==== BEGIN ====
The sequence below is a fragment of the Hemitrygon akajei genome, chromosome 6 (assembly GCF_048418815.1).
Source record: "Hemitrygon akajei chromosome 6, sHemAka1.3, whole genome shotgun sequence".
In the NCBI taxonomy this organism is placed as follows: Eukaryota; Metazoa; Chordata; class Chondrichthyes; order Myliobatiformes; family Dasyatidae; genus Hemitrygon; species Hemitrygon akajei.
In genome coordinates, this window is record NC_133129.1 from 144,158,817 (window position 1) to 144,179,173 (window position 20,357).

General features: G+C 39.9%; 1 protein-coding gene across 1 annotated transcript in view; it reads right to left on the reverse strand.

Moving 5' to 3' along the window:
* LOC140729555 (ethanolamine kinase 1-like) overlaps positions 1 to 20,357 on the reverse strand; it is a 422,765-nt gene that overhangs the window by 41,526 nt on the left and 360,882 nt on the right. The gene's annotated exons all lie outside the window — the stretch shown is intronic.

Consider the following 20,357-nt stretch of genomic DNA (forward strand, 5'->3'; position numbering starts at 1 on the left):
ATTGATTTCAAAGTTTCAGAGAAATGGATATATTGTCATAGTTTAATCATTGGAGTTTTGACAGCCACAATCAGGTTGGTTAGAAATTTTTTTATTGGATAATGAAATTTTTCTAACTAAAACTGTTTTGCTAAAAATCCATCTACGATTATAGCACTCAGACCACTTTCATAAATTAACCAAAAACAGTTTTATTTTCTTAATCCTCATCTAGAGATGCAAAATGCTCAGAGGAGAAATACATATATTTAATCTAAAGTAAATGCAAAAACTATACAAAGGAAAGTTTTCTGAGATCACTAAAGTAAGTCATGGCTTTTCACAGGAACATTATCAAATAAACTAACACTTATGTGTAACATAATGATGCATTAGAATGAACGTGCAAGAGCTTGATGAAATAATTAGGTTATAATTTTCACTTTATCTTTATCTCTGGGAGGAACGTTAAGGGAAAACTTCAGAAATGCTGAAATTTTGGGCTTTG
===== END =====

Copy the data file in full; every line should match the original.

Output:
The sequence below is a fragment of the Hemitrygon akajei genome, chromosome 6 (assembly GCF_048418815.1).
Source record: "Hemitrygon akajei chromosome 6, sHemAka1.3, whole genome shotgun sequence".
In the NCBI taxonomy this organism is placed as follows: Eukaryota; Metazoa; Chordata; class Chondrichthyes; order Myliobatiformes; family Dasyatidae; genus Hemitrygon; species Hemitrygon akajei.
In genome coordinates, this window is record NC_133129.1 from 144,158,817 (window position 1) to 144,179,173 (window position 20,357).

General features: G+C 39.9%; 1 protein-coding gene across 1 annotated transcript in view; it reads right to left on the reverse strand.

Moving 5' to 3' along the window:
* LOC140729555 (ethanolamine kinase 1-like) overlaps positions 1 to 20,357 on the reverse strand; it is a 422,765-nt gene that overhangs the window by 41,526 nt on the left and 360,882 nt on the right. The gene's annotated exons all lie outside the window — the stretch shown is intronic.

Consider the following 20,357-nt stretch of genomic DNA (forward strand, 5'->3'; position numbering starts at 1 on the left):
ATTGATTTCAAAGTTTCAGAGAAATGGATATATTGTCATAGTTTAATCATTGGAGTTTTGACAGCCACAATCAGGTTGGTTAGAAATTTTTTTATTGGATAATGAAATTTTTCTAACTAAAACTGTTTTGCTAAAAATCCATCTACGATTATAGCACTCAGACCACTTTCATAAATTAACCAAAAACAGTTTTATTTTCTTAATCCTCATCTAGAGATGCAAAATGCTCAGAGGAGAAATACATATATTTAATCTAAAGTAAATGCAAAAACTATACAAAGGAAAGTTTTCTGAGATCACTAAAGTAAGTCATGGCTTTTCACAGGAACATTATCAAATAAACTAACACTTATGTGTAACATAATGATGCATTAGAATGAACGTGCAAGAGCTTGATGAAATAATTAGGTTATAATTTTCACTTTATCTTTATCTCTGGGAGGAACGTTAAGGGAAAACTTCAGAAATGCTGAAATTTTGGGCTTTG